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Shopify will reduce staff by 20% and transfer its logistics division to Flexport for a 13% equity stake.

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Today, Shopify announced that it is laying off 20% of its workforce, or more than 2,000 employees, and selling its logistics business to Flexport for approximately 13% of its stock.

The news comes approximately 10 months after Shopify’s announcement that it would lay off 10% of its workforce, or approximately 1,000 employees, and follows a trend in which many large technology companies have engaged in multiple cycles of layoffs in response to economic headwinds.

“Side quest”

In a blog post published today, Tobias Lütke distinguishes between “main quests” and “side quests,” the former being the company’s raison d’être — e-commerce software for online retailers. However, shipping and logistics are inextricably linked to e-commerce, which is why Shopify has also been expanding this aspect of its business.

For context, Flexport is a goods and logistics platform with a 10-year history that has raised over $2 billion from prominent investors, including Andreessen Horowitz and SoftBank. Last February, Shopify participated in Flexport’s Series E round, and a few months later, Shopify acquired logistics startup Deliverr for more than $2 billion. On the surface, it appears that Shopify’s decision to sell its logistics business for a 13% stake in Flexport represents a substantial write-down.

In fact, Flexport was recently valued at approximately $8 billion, so Shopify’s new stake would be worth slightly more than $1 billion, excluding the stake Shopify acquired in Flexport’s Series E round 15 months ago.

In any case, this logistics business is one of the company’s “side quests,” which Lütke claims ultimately interfered with its primary operations.

“Side quests are always distracting because the company must divide its attention,” said Lütke. “This is sometimes worthwhile, particularly when the secondary quest establishes the conditions for the primary mission to be more successful. Initially, as a modest venture, businesses are highly focused. It is commonly believed that larger companies are more lethargic, but this is not due to their size but rather to the numerous side projects and diversions they acquire along the way. This is due to the fact that larger businesses can afford to be somewhat inefficient, particularly during stable economic expansions. However, once they must adapt to a new paradigm, they cannot. They will be superseded by competitors with greater focus, or they will fail completely.”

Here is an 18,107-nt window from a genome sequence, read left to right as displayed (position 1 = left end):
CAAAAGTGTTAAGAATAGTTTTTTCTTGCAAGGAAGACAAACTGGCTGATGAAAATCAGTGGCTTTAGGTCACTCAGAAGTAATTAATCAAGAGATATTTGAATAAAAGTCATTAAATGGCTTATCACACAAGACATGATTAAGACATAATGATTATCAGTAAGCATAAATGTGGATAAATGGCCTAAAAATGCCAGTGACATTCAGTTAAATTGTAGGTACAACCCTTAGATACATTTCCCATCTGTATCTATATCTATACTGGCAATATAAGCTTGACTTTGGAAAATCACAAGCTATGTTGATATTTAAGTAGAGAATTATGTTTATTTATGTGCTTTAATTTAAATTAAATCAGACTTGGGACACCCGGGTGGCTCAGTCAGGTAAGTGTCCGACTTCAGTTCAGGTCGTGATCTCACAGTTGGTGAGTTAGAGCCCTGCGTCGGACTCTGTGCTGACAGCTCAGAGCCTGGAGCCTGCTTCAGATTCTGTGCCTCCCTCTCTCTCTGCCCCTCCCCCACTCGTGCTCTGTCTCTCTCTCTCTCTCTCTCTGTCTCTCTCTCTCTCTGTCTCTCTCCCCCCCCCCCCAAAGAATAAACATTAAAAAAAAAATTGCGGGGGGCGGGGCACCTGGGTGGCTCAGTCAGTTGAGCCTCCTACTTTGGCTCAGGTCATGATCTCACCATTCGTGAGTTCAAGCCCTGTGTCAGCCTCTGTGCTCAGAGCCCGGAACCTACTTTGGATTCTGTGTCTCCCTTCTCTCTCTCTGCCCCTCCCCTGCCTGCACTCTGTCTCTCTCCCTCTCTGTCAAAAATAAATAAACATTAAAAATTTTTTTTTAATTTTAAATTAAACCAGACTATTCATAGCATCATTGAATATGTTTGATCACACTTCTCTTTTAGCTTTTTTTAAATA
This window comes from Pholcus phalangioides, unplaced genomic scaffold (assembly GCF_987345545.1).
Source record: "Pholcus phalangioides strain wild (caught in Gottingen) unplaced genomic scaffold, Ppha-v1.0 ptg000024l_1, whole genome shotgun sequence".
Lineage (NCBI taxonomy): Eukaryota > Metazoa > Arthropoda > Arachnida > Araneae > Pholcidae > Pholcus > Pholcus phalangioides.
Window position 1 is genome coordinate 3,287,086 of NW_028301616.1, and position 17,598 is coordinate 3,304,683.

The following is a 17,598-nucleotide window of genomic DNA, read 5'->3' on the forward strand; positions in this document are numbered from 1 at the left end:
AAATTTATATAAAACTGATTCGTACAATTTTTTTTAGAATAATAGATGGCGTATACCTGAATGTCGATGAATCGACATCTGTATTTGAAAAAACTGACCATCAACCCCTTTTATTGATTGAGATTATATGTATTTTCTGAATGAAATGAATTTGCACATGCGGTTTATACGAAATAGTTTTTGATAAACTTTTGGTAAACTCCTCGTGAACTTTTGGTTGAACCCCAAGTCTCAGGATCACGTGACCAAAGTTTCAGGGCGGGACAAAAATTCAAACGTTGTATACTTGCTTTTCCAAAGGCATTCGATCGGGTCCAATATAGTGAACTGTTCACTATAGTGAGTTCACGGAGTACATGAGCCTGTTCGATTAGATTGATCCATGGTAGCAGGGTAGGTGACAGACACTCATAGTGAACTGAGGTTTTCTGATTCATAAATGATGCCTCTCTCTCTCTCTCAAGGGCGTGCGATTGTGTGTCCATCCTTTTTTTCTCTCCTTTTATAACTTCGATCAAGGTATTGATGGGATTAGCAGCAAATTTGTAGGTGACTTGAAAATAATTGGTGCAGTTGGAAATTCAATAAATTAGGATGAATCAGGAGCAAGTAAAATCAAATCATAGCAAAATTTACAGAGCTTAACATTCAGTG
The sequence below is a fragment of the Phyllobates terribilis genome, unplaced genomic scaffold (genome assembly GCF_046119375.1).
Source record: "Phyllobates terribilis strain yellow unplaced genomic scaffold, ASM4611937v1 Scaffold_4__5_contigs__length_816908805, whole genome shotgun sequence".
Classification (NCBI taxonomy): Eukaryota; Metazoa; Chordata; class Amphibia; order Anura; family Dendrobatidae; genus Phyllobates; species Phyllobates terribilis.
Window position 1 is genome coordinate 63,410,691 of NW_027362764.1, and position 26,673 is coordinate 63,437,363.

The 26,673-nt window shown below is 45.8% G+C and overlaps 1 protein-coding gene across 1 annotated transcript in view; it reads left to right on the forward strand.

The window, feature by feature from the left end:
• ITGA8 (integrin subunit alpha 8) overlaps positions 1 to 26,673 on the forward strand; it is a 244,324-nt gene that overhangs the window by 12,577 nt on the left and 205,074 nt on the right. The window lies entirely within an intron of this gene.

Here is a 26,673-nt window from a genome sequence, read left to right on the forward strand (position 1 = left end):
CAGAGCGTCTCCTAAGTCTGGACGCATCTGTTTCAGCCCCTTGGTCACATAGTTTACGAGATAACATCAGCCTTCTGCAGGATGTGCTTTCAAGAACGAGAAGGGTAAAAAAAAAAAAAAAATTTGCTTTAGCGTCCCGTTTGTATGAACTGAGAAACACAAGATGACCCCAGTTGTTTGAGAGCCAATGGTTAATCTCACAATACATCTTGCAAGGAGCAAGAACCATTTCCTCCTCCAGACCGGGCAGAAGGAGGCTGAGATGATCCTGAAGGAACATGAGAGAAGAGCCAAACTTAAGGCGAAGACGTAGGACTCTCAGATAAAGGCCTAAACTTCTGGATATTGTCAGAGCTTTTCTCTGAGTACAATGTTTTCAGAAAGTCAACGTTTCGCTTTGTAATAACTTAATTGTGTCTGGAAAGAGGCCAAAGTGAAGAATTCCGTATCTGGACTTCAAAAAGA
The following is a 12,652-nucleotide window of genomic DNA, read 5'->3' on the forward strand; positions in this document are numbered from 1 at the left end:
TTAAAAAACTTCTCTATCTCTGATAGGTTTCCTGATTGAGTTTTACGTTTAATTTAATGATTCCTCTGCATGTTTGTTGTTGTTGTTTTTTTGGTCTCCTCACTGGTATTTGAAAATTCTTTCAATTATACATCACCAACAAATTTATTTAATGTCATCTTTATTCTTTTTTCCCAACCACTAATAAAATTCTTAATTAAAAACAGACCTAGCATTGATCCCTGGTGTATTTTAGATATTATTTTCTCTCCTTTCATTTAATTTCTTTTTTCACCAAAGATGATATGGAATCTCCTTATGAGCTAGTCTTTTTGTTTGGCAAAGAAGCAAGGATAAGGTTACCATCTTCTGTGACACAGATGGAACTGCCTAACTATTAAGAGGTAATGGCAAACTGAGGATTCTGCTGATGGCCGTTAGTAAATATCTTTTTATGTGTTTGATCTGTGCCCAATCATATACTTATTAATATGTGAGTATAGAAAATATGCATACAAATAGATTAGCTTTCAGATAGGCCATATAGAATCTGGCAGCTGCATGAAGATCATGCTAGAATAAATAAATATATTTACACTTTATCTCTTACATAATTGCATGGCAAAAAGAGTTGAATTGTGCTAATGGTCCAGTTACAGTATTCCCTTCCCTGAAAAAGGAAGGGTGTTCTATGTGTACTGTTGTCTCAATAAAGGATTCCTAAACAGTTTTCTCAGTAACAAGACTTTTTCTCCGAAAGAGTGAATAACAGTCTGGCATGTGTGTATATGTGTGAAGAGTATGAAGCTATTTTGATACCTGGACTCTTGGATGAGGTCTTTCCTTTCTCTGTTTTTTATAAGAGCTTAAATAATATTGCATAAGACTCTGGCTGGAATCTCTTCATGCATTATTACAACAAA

But while being “more focused” on its core product was one of the reasons Lütke cited for restructuring, he also cited the burgeoning AI revolution as an additional reason why Shopify may be better off returning to its roots.

“We are on the cusp of a decade of accelerated change,” Lütke stated. “We will require swiftness, adaptability, and a great deal of creativity. Technological advancement always tends towards simplification, and entrepreneurs are more successful when we simplify. However, we are now at the onset of the era of artificial intelligence, and the new capabilities that this unlocks are unprecedented. Shopify is privileged to be among the companies with the greatest potential to use AI to assist our customers. A copilot for entrepreneurial endeavors is now feasible. Our primary objective requires us to create the greatest product that is currently conceivable, and that has just changed dramatically.”

This is becoming a common narrative, one that we will likely encounter frequently in the future. Dropbox just announced a massive round of cutbacks due in part to “the AI era of computing,” which, according to CEO Drew Houston, will “completely transform knowledge work.”

It is difficult to determine the precise number of people affected by Shopify’s latest round of redundancies, but the company’s website indicates that it has more than 11,600 employees, a number it only amended a few months ago from 10,000 employees. This headcount increase makes little sense if it laid off 1,000 employees last year, but the most probable explanation is that Shopify hadn’t updated the figure following its three acquisitions in 2018, including Deliverr.

According to Shopify’s most recent self-reported figures, today’s news is likely to affect around 2,300 employees. According to the company, affected employees will receive a minimum of 16 weeks of severance pay and an additional week for each year of service at Shopify. In addition, they will receive medical benefits for the same length of time.

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Vishal kanojiya is a journalist with more than two years of experience in digital journalism. he specializes in business and technology beats. Currently, he is an Author & Cheif Editor of Techbatti

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